In the heart of the college basketball offseason, University of Central Arkansas women's basketball Coach Sandra Rushing inspected it at least twice a week.
In Jonesboro, Mike Balado, Matt Daniel and their respective coaching staffs monitored the database constantly.
At the University of Arkansas-Pine Bluff, women's basketball Coach Dawn Brown began following slowly, then more and more as it grew hotter.
The NCAA transfer portal exploded in 2021, and coaches in the state and across the country -- like it or not -- had to pay attention.
This year, more than 2,700 athletes have entered the database between Division I men's and women's basketball alone, marking unprecedented movement fueled by relaxed transfer rules. Once a valuable resource, the portal is now an imperative tool that's changing the way programs operate.
"My assistants come in every morning and the first thing they do is go to the portal and you watch it all day long," Joe Foley, the University of Arkansas at Little Rock women's basketball coach, said. "It's just part of building your team now. It's probably the most important part."
In December, the NCAA Division I Council granted athletes a blanket transfer waiver due to covid-19, allowing movement without penalty and granting senior athletes an extra year of eligibility. The result is 1,649 men's basketball players and 1,071 women's players in the portal as of Friday evening, nearly a full month away from the July 1 transfer deadline.
The flooded portal won't be limited to the pandemic year, either. On April 15, the council adopted one-time transfer legislation beginning with the 2021-22 academic year that will allow athletes to move without sitting out for a season.
The change guarantees similar offseason movement in a future that Daniel, the Arkansas State University women's basketball coach, calls "a whole new world."
"It's here to stay," Balado, Daniel's counterpart with the men's program at ASU, said. "This isn't going anywhere."
UCA men's basketball Coach Anthony Boone was among those who said it's now harder to plan a roster year to year, not knowing which players or how many might come and go. Boone, Daniel and others also referenced the balancing act of distributing minutes and managing a team of personalities with the awareness that a disgruntled athlete can leave without penalty.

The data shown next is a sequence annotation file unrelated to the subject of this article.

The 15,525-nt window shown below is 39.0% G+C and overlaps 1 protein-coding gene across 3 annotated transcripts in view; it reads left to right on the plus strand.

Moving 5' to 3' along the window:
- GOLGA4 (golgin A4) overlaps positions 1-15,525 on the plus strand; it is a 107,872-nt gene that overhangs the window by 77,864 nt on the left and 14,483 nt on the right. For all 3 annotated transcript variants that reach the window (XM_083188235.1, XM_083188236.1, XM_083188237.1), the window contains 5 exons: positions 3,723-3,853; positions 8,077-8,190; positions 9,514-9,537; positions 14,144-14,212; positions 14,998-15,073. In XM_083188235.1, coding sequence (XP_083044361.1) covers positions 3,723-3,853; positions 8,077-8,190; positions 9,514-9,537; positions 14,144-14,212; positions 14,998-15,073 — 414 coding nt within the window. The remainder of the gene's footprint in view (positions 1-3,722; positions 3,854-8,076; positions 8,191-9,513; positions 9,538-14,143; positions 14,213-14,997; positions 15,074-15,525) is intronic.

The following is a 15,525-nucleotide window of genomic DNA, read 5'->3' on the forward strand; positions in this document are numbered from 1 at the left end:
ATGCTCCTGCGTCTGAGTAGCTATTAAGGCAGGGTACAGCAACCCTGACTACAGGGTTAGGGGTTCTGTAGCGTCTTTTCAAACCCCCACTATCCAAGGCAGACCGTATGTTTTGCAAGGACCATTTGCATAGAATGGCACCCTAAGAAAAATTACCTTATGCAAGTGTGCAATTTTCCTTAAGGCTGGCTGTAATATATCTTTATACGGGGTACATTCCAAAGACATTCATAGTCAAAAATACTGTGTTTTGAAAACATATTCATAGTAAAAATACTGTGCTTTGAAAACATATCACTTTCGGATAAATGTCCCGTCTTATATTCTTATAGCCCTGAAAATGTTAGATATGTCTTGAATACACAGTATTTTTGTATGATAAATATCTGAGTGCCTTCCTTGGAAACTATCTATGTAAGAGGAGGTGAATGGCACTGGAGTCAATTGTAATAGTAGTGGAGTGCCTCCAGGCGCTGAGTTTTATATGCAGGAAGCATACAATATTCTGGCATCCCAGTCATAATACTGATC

The coaches said the portal boom also shifted the recruiting cycle, keeping teams from committing to high school prospects in the fall knowing that proven college talent will be available in the spring.
"It's like NBA or WNBA free agency now," Daniel said.
"You kind of quit worrying about the future," Foley said. "You've gone from building a program with a long outlook to building a team each year."
Another side effect is that coaches now have to continue to recruit their own players long after they've arrived on campus.
Rushing has held weekly individual meetings with each of her players during her 30 years in coaching. She feels those sessions are more crucial now.
"I want to know how they're doing and where they're at," Rushing said. "I'm very transparent. I'm honest. I think that's important."
Balado pointed to Red Wolves guard Marquis Eaton as the blueprint for the relationships -- in which a player improves on the court and off of it -- that he believes are necessary to retain players.
In four seasons at ASU, Eaton has become one of the Sun Belt Conference's top shooters while developing a trust with Balado. After last season, Eaton considered jumping to professional basketball overseas. Instead, he will return for a fifth year with the Red Wolves.
"They really have to feel that you have a personal relationship with them," Balado said. "It's not an employee-employer kind of deal. I think it's more of a mentorship. You really have to dive into their daily lives. I think they have to know you care. Truly care. Not act like you do."
UALR men's basketball Coach Darrell Walker sees the shifting landscape in front of him, too, but he isn't especially interested in recruiting heavily from the portal.
Walker said he's aware of the new generation of players he's working with, and that he will have to alter aspects of his program to hold onto players. But the 60-year old coach has little intention of operating with the fear of transfers in mind.
"At the end of the day, guys are going to transfer and I'm going to coach the way that I coach -- that's who I am," Walker said. "I'm not changing. I'm old school, but I'm also not stupid. I know I have to bend some. I just don't have to break. I'll say this: No player will ever hold me hostage."
After this offseason, the scale of player movement is expected to drop off without the seniors who were given extra eligibility this year. So the reality of the one-time transfer rule and its impact will become more clear in the years to come.
"It's going to be the new normal until the NCAA says, 'This is crazy. Enough is enough,' " Walker said. "That's not my call. It's above my pay grade."